• When students had an opportunity to make a choice about what direction to take with their research, why did they choose resource A instead of resource B?
  • What criteria did they use to make that decision to choose that resource?
  • How did they decide to stop their search and determine they had sufficient information?

5 Questions to Instructional Design

Questions that will get at the instructional design process and help you take theory into practice. Since outcomes set the stage for design, it is where we need to begin.

  1. Outcome: What do you want the student to be able to do?
    • Inspired by the institutional/library mission, values, goals, strategic plans, curriculum or gen ed / information literacy definition / information literacy program goals
  2. Content: What does the student need to know to do this well?
    • This is the content or curriculum that you are going to work with. What are you deciding to incorporate to help the student get there?
  3. Pedagogy: What’s the activity that will enhance the learning?
    • For example, lecture? Hands-on work? What are the things that you are going to do in designing the experience for students?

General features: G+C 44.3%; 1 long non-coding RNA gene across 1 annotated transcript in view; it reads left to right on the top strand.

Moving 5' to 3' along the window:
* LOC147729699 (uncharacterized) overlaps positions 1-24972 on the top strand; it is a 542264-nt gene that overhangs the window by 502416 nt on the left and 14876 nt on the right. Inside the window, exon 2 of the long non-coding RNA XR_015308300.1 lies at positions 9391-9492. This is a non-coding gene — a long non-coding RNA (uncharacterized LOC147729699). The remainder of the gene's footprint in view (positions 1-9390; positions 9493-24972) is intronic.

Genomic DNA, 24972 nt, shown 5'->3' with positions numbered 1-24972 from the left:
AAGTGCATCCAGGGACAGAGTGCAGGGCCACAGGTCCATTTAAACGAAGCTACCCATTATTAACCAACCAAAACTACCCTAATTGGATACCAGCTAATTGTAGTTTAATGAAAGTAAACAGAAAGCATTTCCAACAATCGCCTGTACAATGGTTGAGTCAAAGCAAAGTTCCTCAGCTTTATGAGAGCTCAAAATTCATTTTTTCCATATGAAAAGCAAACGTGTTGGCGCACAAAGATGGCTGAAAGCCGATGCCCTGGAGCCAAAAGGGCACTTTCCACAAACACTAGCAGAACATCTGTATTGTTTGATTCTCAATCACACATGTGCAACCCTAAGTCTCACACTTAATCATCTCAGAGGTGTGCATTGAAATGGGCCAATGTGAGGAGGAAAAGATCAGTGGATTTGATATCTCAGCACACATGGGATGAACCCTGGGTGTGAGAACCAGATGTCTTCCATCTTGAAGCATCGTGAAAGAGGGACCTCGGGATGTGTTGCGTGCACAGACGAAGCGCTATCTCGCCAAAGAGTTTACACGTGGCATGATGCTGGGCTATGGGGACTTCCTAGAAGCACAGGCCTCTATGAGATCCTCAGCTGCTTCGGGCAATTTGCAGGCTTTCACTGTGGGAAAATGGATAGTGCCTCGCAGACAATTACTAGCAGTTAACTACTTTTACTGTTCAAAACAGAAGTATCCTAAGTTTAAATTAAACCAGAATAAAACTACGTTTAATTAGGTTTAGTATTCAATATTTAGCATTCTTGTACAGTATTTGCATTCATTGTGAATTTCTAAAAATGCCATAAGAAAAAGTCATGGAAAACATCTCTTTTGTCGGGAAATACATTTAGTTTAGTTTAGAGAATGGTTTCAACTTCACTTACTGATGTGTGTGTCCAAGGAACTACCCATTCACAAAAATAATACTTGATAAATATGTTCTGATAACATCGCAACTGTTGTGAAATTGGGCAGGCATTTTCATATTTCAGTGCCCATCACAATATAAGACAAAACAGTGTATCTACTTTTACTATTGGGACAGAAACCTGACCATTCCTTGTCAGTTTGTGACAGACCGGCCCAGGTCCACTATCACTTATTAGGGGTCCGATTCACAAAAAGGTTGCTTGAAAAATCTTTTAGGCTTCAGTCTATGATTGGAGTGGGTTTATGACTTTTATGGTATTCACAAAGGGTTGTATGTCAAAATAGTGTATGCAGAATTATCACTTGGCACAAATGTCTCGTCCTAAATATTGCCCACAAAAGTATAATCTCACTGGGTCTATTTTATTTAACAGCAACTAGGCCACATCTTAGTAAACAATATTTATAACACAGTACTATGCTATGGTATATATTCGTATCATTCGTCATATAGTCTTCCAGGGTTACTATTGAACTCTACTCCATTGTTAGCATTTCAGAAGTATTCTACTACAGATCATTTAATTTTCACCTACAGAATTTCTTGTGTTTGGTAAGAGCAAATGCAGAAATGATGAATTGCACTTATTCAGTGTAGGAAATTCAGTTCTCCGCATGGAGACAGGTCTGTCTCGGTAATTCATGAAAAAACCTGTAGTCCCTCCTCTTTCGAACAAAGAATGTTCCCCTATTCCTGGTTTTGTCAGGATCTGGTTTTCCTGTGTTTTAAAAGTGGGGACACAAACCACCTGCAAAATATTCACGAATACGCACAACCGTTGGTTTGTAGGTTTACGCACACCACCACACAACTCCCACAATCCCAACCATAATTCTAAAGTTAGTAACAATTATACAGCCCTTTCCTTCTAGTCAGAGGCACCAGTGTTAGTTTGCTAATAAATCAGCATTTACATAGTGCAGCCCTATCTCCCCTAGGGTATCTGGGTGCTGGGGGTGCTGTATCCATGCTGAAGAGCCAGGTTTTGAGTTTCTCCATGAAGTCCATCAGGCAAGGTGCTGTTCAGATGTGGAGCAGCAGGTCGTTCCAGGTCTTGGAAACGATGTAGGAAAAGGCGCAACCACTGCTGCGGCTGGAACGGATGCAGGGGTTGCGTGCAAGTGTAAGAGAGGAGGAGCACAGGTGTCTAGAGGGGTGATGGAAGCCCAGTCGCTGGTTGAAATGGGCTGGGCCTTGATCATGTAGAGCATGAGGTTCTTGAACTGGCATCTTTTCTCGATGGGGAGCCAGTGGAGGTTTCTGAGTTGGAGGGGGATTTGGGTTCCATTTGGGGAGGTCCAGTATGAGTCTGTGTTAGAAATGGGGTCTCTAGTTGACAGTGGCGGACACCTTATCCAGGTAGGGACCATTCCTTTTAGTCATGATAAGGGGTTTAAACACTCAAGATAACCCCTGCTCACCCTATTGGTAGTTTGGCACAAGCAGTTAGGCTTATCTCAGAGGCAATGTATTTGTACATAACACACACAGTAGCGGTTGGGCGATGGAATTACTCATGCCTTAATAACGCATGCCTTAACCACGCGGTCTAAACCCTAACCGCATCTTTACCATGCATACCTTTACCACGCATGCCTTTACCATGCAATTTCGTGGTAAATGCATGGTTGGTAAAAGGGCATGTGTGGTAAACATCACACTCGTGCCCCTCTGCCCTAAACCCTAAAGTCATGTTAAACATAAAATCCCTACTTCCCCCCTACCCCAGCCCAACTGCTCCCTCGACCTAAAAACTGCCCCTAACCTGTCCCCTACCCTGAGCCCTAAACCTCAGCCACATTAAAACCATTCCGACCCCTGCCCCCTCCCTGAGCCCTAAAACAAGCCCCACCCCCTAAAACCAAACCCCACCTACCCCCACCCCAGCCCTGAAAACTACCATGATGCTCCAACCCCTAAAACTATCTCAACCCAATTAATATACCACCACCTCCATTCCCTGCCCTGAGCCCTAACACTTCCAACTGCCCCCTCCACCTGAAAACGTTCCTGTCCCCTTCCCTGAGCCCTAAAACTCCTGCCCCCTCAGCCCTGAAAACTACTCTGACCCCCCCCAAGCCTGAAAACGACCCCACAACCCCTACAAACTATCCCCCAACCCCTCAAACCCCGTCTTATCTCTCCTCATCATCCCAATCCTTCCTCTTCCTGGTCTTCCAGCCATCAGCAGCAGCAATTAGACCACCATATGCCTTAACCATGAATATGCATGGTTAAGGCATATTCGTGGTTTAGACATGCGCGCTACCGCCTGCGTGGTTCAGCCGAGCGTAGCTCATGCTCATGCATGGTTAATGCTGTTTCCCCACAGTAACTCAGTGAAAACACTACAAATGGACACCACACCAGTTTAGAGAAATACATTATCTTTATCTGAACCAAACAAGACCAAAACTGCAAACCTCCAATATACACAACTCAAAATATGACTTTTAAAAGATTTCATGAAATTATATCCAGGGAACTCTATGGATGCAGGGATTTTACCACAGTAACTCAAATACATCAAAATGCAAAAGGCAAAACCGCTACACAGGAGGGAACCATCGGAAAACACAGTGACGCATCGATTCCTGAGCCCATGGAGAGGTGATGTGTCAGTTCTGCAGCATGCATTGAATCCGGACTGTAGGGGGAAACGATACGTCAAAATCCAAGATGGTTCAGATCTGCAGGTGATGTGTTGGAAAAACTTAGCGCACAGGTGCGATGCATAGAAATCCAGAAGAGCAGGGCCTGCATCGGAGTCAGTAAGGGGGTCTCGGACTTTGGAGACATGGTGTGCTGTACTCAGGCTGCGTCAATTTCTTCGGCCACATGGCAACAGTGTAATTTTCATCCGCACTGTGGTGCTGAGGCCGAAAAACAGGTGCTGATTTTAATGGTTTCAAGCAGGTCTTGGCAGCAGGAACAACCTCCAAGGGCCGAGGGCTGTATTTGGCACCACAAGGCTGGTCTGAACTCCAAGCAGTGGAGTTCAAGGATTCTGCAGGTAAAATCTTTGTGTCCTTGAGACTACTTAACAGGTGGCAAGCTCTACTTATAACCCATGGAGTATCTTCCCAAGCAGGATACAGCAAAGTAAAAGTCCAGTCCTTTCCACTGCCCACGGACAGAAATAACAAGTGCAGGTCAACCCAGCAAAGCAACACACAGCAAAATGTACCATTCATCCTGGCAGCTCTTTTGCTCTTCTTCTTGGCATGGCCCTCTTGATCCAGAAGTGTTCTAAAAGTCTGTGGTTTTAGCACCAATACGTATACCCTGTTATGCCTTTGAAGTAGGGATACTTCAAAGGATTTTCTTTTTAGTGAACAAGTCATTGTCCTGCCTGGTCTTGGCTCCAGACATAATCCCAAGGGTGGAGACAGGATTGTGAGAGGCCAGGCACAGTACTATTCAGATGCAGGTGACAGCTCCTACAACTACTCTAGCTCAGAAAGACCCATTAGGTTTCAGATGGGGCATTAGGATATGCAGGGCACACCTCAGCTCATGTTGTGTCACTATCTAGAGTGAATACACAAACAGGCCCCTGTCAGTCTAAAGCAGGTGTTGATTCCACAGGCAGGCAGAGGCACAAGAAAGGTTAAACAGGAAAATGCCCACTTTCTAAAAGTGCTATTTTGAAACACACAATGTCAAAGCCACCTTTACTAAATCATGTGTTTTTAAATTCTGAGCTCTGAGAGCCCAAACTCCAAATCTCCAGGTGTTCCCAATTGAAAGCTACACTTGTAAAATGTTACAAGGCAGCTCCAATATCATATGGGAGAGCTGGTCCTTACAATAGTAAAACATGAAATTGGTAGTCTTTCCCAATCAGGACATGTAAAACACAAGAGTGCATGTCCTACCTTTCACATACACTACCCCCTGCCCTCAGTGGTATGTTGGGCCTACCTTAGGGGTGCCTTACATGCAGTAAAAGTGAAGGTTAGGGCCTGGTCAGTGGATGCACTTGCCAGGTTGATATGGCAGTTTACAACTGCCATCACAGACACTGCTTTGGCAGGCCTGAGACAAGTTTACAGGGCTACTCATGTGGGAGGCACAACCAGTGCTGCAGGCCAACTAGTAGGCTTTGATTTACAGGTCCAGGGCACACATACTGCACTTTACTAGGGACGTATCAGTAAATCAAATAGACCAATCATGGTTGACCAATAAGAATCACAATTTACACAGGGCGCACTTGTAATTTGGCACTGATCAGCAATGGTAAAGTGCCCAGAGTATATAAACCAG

4. Assignment: How will the student demonstrate the learning?
    • This is the assessment or the assignment. What is the opportunity you are going to give the student so that you can see the learning?
  5. Criteria: How will you know the student has done this well?
    • What criteria will you use to determine what is a great answer and what is an answer that doesn’t quite get there?

Definitions to Use to Frame Outcomes Assessment Work

  • “Assessment is the ongoing process aimed at understanding and improving student learning” – Tom Angelo, AAHE Bulletin, 1996.
  • Knowing WHAT you are doing, WHY you are doing it, what students are LEARNING as a result, and CHANGING because of the information -- Deb Gilchrist